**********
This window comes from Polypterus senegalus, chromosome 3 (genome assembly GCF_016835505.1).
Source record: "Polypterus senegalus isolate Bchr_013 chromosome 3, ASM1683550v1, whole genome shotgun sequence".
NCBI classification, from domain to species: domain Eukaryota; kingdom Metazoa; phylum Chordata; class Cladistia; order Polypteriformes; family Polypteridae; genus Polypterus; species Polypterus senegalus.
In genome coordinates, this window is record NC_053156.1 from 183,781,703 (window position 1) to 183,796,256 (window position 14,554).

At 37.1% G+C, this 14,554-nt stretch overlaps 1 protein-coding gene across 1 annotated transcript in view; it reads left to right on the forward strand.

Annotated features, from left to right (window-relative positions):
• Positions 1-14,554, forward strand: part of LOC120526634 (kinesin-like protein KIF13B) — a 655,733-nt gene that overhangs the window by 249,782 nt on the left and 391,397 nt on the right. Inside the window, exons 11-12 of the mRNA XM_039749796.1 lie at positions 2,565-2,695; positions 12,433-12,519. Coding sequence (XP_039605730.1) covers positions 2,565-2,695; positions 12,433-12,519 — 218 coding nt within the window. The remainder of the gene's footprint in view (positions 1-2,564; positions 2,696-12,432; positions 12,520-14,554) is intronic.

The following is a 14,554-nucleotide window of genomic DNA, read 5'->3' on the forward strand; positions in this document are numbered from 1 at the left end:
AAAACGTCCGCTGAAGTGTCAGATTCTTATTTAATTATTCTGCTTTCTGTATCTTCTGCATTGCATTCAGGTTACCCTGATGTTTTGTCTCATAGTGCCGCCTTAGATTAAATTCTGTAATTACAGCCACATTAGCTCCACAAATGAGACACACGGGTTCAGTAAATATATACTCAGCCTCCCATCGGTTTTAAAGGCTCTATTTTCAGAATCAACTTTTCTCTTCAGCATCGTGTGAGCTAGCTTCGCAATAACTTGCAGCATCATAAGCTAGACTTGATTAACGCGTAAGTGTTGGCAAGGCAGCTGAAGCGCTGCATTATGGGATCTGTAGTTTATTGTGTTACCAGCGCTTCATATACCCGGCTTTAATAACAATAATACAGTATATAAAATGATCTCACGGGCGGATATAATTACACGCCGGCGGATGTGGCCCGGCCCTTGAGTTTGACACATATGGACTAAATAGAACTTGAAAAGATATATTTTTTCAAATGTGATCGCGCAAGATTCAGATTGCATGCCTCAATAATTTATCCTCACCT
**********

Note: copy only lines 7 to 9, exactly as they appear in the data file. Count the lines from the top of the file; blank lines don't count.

• Positions 1-14,554, forward strand: part of LOC120526634 (kinesin-like protein KIF13B) — a 655,733-nt gene that overhangs the window by 249,782 nt on the left and 391,397 nt on the right. Inside the window, exons 11-12 of the mRNA XM_039749796.1 lie at positions 2,565-2,695; positions 12,433-12,519. Coding sequence (XP_039605730.1) covers positions 2,565-2,695; positions 12,433-12,519 — 218 coding nt within the window. The remainder of the gene's footprint in view (positions 1-2,564; positions 2,696-12,432; positions 12,520-14,554) is intronic.

The following is a 14,554-nucleotide window of genomic DNA, read 5'->3' on the forward strand; positions in this document are numbered from 1 at the left end:
AAAACGTCCGCTGAAGTGTCAGATTCTTATTTAATTATTCTGCTTTCTGTATCTTCTGCATTGCATTCAGGTTACCCTGATGTTTTGTCTCATAGTGCCGCCTTAGATTAAATTCTGTAATTACAGCCACATTAGCTCCACAAATGAGACACACGGGTTCAGTAAATATATACTCAGCCTCCCATCGGTTTTAAAGGCTCTATTTTCAGAATCAACTTTTCTCTTCAGCATCGTGTGAGCTAGCTTCGCAATAACTTGCAGCATCATAAGCTAGACTTGATTAACGCGTAAGTGTTGGCAAGGCAGCTGAAGCGCTGCATTATGGGATCTGTAGTTTATTGTGTTACCAGCGCTTCATATACCCGGCTTTAATAACAATAATACAGTATATAAAATGATCTCACGGGCGGATATAATTACACGCCGGCGGATGTGGCCCGGCCCTTGAGTTTGACACATATGGACTAAATAGAACTTGAAAAGATATATTTTTTCAAATGTGATCGCGCAAGATTCAGATTGCATGCCTCAATAATTTATCCTCACCT